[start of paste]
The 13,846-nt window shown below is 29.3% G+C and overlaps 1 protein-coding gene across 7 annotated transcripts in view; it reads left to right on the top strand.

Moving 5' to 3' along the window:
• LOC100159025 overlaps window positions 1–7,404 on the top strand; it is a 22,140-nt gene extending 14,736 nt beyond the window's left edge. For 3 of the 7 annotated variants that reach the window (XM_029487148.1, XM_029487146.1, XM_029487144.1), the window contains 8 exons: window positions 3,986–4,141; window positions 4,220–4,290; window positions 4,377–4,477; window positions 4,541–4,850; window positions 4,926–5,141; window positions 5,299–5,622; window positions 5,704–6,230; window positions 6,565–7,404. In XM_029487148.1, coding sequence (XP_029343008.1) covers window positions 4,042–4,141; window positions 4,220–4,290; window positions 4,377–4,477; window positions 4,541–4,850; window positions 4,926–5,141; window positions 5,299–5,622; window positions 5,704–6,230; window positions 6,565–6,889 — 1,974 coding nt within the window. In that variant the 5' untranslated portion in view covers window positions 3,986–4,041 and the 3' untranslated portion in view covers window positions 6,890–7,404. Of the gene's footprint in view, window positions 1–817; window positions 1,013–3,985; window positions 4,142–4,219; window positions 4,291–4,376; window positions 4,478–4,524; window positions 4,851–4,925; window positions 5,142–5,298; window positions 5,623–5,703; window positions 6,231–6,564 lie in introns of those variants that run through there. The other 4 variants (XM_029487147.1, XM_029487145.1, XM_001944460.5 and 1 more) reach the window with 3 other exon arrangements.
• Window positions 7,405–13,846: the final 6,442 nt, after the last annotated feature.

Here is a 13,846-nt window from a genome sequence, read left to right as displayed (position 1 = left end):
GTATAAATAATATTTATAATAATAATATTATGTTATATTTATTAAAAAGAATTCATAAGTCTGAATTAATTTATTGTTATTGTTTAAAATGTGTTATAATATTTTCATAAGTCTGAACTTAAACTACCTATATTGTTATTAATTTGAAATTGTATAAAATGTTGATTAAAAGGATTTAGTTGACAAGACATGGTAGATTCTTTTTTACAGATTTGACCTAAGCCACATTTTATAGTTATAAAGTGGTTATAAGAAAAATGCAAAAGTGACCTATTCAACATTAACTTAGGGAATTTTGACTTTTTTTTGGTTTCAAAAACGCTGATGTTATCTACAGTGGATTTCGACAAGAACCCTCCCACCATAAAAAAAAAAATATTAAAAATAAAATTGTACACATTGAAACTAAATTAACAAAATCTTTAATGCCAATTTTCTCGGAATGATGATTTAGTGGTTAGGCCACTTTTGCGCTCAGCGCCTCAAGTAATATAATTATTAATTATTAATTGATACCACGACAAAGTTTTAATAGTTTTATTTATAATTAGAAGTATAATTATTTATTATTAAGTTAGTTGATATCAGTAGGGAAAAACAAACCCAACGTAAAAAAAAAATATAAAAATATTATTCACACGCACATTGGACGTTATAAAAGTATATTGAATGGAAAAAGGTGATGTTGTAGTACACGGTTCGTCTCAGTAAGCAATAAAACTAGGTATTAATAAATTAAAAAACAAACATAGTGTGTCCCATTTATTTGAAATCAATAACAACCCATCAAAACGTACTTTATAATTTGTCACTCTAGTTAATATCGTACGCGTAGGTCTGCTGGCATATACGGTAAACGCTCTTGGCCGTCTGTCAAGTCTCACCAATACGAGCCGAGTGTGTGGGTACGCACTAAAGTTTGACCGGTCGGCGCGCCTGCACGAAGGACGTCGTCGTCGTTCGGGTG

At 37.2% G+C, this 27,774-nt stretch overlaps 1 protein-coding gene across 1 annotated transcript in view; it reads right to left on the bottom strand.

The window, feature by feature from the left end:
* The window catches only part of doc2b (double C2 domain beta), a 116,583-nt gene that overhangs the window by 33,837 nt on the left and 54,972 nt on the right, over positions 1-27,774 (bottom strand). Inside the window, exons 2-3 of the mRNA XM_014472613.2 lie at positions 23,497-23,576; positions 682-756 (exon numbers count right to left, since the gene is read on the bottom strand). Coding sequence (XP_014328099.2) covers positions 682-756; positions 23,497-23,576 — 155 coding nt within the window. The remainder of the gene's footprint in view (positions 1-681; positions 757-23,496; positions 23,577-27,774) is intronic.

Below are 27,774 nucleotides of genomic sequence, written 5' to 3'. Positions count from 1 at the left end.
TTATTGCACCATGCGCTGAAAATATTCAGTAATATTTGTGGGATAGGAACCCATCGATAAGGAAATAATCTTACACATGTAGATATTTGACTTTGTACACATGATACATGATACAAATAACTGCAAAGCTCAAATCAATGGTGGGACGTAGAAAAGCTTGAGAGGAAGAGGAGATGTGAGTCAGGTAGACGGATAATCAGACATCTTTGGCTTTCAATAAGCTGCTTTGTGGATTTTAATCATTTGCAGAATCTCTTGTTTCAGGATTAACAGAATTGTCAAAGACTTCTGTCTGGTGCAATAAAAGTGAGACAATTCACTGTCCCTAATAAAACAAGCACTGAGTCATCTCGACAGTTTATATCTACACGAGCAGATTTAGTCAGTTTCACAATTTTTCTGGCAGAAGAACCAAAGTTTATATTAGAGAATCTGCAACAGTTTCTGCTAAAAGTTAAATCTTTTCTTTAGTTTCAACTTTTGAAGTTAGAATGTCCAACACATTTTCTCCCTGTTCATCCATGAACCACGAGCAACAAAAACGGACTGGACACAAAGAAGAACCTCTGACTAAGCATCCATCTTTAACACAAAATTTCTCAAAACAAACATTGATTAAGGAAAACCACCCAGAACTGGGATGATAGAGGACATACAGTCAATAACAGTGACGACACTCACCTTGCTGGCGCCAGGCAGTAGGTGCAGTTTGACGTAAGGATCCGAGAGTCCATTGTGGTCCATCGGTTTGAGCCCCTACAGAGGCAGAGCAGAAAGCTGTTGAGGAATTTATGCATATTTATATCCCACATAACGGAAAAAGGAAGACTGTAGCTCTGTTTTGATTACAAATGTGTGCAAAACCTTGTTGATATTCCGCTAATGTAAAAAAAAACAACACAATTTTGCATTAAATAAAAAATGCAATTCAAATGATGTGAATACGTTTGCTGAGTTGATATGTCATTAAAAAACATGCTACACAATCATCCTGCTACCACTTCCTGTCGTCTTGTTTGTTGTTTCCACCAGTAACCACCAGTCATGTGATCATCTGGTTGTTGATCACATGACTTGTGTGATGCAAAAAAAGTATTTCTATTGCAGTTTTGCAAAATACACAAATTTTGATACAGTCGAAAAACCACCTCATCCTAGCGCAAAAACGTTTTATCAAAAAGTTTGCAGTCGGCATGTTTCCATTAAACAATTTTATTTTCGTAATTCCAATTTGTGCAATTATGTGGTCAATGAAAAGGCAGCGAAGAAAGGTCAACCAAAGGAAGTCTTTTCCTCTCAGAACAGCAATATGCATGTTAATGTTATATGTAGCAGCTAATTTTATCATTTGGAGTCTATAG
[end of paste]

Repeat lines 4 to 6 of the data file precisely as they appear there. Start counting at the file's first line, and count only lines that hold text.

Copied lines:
• Window positions 7,405–13,846: the final 6,442 nt, after the last annotated feature.

Here is a 13,846-nt window from a genome sequence, read left to right as displayed (position 1 = left end):
GTATAAATAATATTTATAATAATAATATTATGTTATATTTATTAAAAAGAATTCATAAGTCTGAATTAATTTATTGTTATTGTTTAAAATGTGTTATAATATTTTCATAAGTCTGAACTTAAACTACCTATATTGTTATTAATTTGAAATTGTATAAAATGTTGATTAAAAGGATTTAGTTGACAAGACATGGTAGATTCTTTTTTACAGATTTGACCTAAGCCACATTTTATAGTTATAAAGTGGTTATAAGAAAAATGCAAAAGTGACCTATTCAACATTAACTTAGGGAATTTTGACTTTTTTTTGGTTTCAAAAACGCTGATGTTATCTACAGTGGATTTCGACAAGAACCCTCCCACCATAAAAAAAAAAATATTAAAAATAAAATTGTACACATTGAAACTAAATTAACAAAATCTTTAATGCCAATTTTCTCGGAATGATGATTTAGTGGTTAGGCCACTTTTGCGCTCAGCGCCTCAAGTAATATAATTATTAATTATTAATTGATACCACGACAAAGTTTTAATAGTTTTATTTATAATTAGAAGTATAATTATTTATTATTAAGTTAGTTGATATCAGTAGGGAAAAACAAACCCAACGTAAAAAAAAAATATAAAAATATTATTCACACGCACATTGGACGTTATAAAAGTATATTGAATGGAAAAAGGTGATGTTGTAGTACACGGTTCGTCTCAGTAAGCAATAAAACTAGGTATTAATAAATTAAAAAACAAACATAGTGTGTCCCATTTATTTGAAATCAATAACAACCCATCAAAACGTACTTTATAATTTGTCACTCTAGTTAATATCGTACGCGTAGGTCTGCTGGCATATACGGTAAACGCTCTTGGCCGTCTGTCAAGTCTCACCAATACGAGCCGAGTGTGTGGGTACGCACTAAAGTTTGACCGGTCGGCGCGCCTGCACGAAGGACGTCGTCGTCGTTCGGGTG